For several decades, after the buildings were sectionalised, they became permanent homes to retired empty-nesters who had sold their large homes in nearby Forest Town, Westcliff, Houghton and Linksfield. In the last year or so, this kind of buyer is back, very often, having first viewed multiple versions of the alternative.

More young buyers are also attracted to Killarney because of its location, accessible prices, the lifestyle, security and ease of access. Young professionals with increasing disposable income continue to invest in homes in the suburb, which is critical for the continued transformation of Killarney into a diverse and ever-changing reflection of the Johannesburg cultural landscape.

Others acquire apartments for their children who attend university or have just married. Once you’ve lived in Killarney you don’t want to stray too far, hence the continued demand for family homes in the surrounding area and the reluctance of many younger owners to sell when they have begun a family.

According to Lightstone data, 70% of recent buyers in the suburb were either middle aged or young adults – reaffirming that the suburb appeals to young professionals and first-time buyers, while just 45% of current homeowners have owned their properties for 11 or more years. Given the affordability of the homes, the predominance of apartments and the relatively young age profile of recent buyers, it would seem that if one can afford to live in the northern suburbs, Killarney offers the first foothold in the property market.

Furthermore, data shows that between September 2017 and August 2018, 55% of current stable owners are mature (25%) and pensioners (30%) while buyers during the past 12 months were noticeably younger – either middle-aged (36-49) making up 25% of buyers or young adults (45%), illustrating the influx of young professionals and first-time buyers to the suburb.

Design and lifestyle

Denham says the buildings in this suburb are not only spacious, they feature some of the timeless designs from Art Deco buildings such as Gleneagles – a notable example of the work of architects JC Cook & Cowen who were responsible for a number of important residential commissions. The Art Deco features include spacious apartments with striking Deco design elements. This building, which was recently given a blue and white Egoli Heritage Foundation Heritage plaque, was built in stages and completed in 1937.

Other Art Deco buildings include Mentone Court, Killarney Mansions and Daventry Court. There are some 60s style apartment buildings such as Park Avenue, which also feature the high ceilings, thick walls and big open rooms.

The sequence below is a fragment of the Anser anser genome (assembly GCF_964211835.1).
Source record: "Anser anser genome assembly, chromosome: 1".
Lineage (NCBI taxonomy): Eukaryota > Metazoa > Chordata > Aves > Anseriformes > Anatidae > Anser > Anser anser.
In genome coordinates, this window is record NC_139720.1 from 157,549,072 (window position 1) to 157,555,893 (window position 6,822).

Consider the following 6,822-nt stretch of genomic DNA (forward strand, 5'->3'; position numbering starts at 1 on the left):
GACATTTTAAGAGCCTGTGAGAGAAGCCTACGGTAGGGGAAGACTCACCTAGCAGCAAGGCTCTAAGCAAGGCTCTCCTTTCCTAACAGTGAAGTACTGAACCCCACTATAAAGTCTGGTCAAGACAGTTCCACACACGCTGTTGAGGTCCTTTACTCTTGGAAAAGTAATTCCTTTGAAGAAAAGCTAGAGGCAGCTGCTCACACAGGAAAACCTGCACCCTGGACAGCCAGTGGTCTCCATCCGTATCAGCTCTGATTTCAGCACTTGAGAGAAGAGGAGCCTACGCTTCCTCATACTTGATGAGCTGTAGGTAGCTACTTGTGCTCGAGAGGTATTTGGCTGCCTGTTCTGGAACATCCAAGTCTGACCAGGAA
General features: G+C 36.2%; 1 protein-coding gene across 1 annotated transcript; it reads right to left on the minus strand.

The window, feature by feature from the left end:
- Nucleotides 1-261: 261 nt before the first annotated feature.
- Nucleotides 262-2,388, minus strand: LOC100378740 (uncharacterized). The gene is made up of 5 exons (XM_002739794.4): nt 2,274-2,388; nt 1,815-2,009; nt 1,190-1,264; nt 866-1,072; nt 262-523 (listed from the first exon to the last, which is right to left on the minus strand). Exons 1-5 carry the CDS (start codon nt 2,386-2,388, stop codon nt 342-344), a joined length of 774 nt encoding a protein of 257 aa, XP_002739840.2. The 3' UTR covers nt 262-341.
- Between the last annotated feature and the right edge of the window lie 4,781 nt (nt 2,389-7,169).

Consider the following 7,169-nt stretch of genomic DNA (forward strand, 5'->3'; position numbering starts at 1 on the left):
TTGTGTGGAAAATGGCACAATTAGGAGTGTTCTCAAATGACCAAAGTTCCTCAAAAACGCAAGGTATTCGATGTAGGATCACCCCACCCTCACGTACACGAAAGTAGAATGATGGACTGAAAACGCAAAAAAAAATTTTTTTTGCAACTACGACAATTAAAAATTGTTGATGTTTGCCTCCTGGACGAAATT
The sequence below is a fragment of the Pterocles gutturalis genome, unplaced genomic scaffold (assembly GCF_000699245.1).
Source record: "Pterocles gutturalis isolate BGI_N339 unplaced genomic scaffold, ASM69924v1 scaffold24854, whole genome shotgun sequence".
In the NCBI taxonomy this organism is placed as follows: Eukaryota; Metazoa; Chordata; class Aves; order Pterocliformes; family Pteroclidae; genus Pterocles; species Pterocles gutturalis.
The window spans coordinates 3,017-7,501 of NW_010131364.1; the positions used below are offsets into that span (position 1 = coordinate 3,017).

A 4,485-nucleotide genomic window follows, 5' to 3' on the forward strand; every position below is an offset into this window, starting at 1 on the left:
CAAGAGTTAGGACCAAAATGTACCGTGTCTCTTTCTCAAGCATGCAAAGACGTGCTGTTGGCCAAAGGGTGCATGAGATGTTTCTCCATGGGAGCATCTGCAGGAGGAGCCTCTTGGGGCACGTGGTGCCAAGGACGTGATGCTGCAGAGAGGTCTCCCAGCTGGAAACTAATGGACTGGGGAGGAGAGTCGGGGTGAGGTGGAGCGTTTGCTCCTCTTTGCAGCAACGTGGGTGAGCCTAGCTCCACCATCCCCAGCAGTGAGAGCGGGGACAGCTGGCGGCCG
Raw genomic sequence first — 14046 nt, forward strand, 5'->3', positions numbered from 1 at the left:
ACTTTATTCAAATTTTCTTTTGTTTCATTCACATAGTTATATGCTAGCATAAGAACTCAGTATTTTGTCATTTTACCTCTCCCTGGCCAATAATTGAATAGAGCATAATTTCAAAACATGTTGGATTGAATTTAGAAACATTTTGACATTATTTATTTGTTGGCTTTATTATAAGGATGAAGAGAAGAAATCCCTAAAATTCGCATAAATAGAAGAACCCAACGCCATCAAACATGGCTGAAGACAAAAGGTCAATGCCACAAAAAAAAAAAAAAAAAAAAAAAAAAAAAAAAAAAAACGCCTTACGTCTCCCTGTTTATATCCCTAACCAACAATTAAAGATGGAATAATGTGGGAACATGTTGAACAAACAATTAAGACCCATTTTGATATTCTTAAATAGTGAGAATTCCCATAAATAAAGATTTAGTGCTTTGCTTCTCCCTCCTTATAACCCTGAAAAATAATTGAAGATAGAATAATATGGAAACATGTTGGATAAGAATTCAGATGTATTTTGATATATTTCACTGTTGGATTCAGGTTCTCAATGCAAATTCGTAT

Some of these buildings have amazing views with lots of natural light, says Denham. Then there is Whitehall Court, an exclusively striking and one of the oldest buildings in Killarney. Living in this building is an enviable experience – it is located in a quiet cul de sac on 4th Street next to Killarney Park and surrounded by Jacaranda trees.

“Whitehall Court is an iconic landmark, famed for its elegance, celebrated for its beauty, loved by its residents and maintained in pristine condition always. “Apartments at Whitehall rarely come onto the market, but when they do, they are quickly snapped up by those with aesthetic sophistication and a desire for particular security and exclusivity,” says Denham.

Killarney Mall offers shopping, dining and entertainment. The revamped modern shopping centre is built on the portion of land formerly known as Cooks Farm, a favourite picnic spot on weekends, while Rosebank Mall is also close by. The Gautrain bus runs through the suburb to Rosebank Gautrain Station and Park Station making travelling easy to and from the Johannesburg CBD, Sandton CBD and OR International Airport as well as Pretoria and Centurion.

What’s more, says Denham, there is a particular drive for residents to be actively involved in community projects, increasing attention to communal cohesion and public spaces. Also being considered with a view to improvement are services such as the collection of refuse and maintenance of pavements.

Killarney Park is improved, maintained and made secure by investment from private companies such as Pam Golding Properties, who have a vested interest in the area. Residents add value where, and when they can, in the form of plants and seeds.

Other amenities nearby include Zoo Lake, Johannesburg Zoo, The Wilds Nature Reserve, the South African Military Museum and the famous Munro Drive in Houghton for panoramic city views. There are also good schools including King Edward VII School, St John’s College, Parktown Public School, Holy Family College, Saxonwold Primary, Houghton and Roedean Schools